Lorraine Franconian

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Not to be confused with Lorrain dialect or Alsatian dialect.
Dialects of Moselle. Those colored purple are lumped under the term "Lorraine Franconian" when spoken in France.

Lorraine Franconian (Lorraine Franconian: Plàtt, lottrìnger Plàtt; French: francique lorrain, platt lorrain; German: Lothringisch) is a designation, in practice ambiguous, for dialects of West Central German (German: Westmitteldeutsch), a group of High German dialects spoken in the Moselle département in the north-eastern French region of Lorraine (See Linguistic boundary of Moselle).


The term Lorraine Franconian has multiple denotations. Some scholars use it to refer to the entire group of West Central German dialects spoken in the French Lorraine region. Others use it more narrowly to refer to the Moselle Franconian dialect spoken in the valley of the river Nied (in Pays de Nied, whose largest town is Boulay-Moselle), to distinguish it from the other two Franconian dialects spoken in Lorraine, Luxembourgish to the west and Rhine Franconian to the east.

For the year 1806, they was 218,662 speakers in Moselle and 41,795 speakers in Meurthe.[1]
In part due to the ambiguity of the term, estimations of the number of speakers of Lorraine Franconian in France vary widely, ranging from 30,000[2] to 400,000[3] (which would make it the 3rd most-spoken regional language in France, after Occitan and Alsatian).

The most reliable data come from the Enquête famille carried out by INSEE (360,000 in the 1962 census) as part of the 1999 census, but they give a somewhat indirect picture of the current situation (see Languages in France for a discussion of this survey). Approximately 78,000 people were reported to speak Lorraine Franconian, but fewer than 50,000 passed basic knowledge of the language on to their children. Another statistic illustrating the same point: Of all adult men who used Franconian regularly at age 5, less than 30% use (or used) the language regularly with their own children.[4]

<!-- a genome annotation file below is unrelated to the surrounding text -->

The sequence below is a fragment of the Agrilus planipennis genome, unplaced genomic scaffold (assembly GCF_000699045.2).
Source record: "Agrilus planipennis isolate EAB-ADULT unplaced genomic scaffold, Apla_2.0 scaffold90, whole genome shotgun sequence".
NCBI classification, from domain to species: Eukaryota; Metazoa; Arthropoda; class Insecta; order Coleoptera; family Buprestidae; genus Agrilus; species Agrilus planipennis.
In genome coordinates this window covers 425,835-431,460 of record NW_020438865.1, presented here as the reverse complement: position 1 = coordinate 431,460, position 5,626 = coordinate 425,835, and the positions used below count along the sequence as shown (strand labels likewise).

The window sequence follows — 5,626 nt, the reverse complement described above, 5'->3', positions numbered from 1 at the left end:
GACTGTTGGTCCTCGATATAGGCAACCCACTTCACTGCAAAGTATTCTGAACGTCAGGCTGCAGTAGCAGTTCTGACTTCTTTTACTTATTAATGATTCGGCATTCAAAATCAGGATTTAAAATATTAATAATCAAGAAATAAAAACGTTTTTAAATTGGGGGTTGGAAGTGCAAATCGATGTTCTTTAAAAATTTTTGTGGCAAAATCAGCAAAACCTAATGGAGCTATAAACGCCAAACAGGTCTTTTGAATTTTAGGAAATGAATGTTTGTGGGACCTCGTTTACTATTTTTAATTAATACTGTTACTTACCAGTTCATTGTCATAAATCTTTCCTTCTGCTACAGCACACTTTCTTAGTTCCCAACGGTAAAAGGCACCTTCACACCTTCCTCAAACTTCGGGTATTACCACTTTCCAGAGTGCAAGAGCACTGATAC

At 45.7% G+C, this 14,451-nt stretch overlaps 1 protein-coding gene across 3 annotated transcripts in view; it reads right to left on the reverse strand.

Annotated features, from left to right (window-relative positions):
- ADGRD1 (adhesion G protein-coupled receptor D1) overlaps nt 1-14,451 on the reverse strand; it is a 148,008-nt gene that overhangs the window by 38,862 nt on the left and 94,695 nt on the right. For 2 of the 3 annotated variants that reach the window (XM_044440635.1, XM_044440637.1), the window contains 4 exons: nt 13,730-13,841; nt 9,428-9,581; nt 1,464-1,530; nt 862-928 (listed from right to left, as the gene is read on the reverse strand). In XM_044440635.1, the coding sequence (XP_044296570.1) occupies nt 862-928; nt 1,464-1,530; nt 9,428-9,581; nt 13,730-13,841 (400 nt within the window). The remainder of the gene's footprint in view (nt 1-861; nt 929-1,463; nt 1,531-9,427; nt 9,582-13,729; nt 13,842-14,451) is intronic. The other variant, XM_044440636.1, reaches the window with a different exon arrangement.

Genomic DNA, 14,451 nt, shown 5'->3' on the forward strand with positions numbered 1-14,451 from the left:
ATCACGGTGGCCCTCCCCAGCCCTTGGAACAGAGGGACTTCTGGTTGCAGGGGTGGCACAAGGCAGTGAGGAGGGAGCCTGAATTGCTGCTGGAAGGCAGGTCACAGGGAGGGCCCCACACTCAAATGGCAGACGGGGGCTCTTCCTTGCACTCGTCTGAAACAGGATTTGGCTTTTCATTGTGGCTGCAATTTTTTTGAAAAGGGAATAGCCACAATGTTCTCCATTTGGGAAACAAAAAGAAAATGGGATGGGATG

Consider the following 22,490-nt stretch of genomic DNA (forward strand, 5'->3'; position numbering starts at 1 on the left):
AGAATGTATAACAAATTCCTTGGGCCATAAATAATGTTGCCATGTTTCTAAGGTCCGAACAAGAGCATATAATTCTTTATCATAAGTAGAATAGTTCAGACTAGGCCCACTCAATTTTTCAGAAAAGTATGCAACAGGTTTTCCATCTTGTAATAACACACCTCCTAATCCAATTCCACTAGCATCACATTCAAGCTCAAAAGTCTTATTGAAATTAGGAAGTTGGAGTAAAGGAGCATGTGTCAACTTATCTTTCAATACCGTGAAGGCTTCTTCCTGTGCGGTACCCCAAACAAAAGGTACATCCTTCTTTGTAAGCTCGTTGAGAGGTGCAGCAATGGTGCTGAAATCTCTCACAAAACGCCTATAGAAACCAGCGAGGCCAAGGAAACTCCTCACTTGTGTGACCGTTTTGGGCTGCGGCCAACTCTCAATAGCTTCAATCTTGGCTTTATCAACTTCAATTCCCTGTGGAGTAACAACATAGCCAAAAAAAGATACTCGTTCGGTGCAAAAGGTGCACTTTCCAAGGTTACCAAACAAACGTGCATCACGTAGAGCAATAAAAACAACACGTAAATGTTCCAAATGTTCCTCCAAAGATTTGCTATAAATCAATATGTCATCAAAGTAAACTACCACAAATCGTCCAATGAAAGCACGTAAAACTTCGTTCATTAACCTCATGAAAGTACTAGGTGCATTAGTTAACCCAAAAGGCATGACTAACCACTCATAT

The language border around 1630.
Franconian languages area; Central Franconian dialects shown in green.

Bilingual signs[edit]


  1. ^ Sébastien Bottin, Mélanges sur les langues, dialectes et patois, Paris, 1831.
  2. ^ Auburtin
  3. ^ Langues régionales.org (Platt lorrain)
  4. ^ Héran


  • [1] Auburtin, Éric. 2002. "Langues régionales et relations transfrontalières dans l’espace Saar-Lor-Lux". Hérodote 105, pp. 102—122.
  • [2] Héran, François, et al. 2002. "La dynamique des langues en France au fil du XXe siècle". Population et sociétés 376. Paris: Institut National d'Études Démographiques (INED).
  • Hughes, Stephanie. 2005. Bilingualism in North-East France with specific reference to Rhenish Franconian spoken by Moselle Cross-border (or frontier) workers. In Preisler, Bent, et al., eds. The Consequences of Mobility: Linguistic and Sociocultural Contact Zones. Roskilde, Denmark: Roskilde Universitetscenter: Institut for Sprog og Kultur. ISBN 87-7349-651-0.
  • Kieffer, Jean-Louis. 2006. Le Platt Lorrain de poche. Assimil. ISBN 2-7005-0374-0

External links[edit]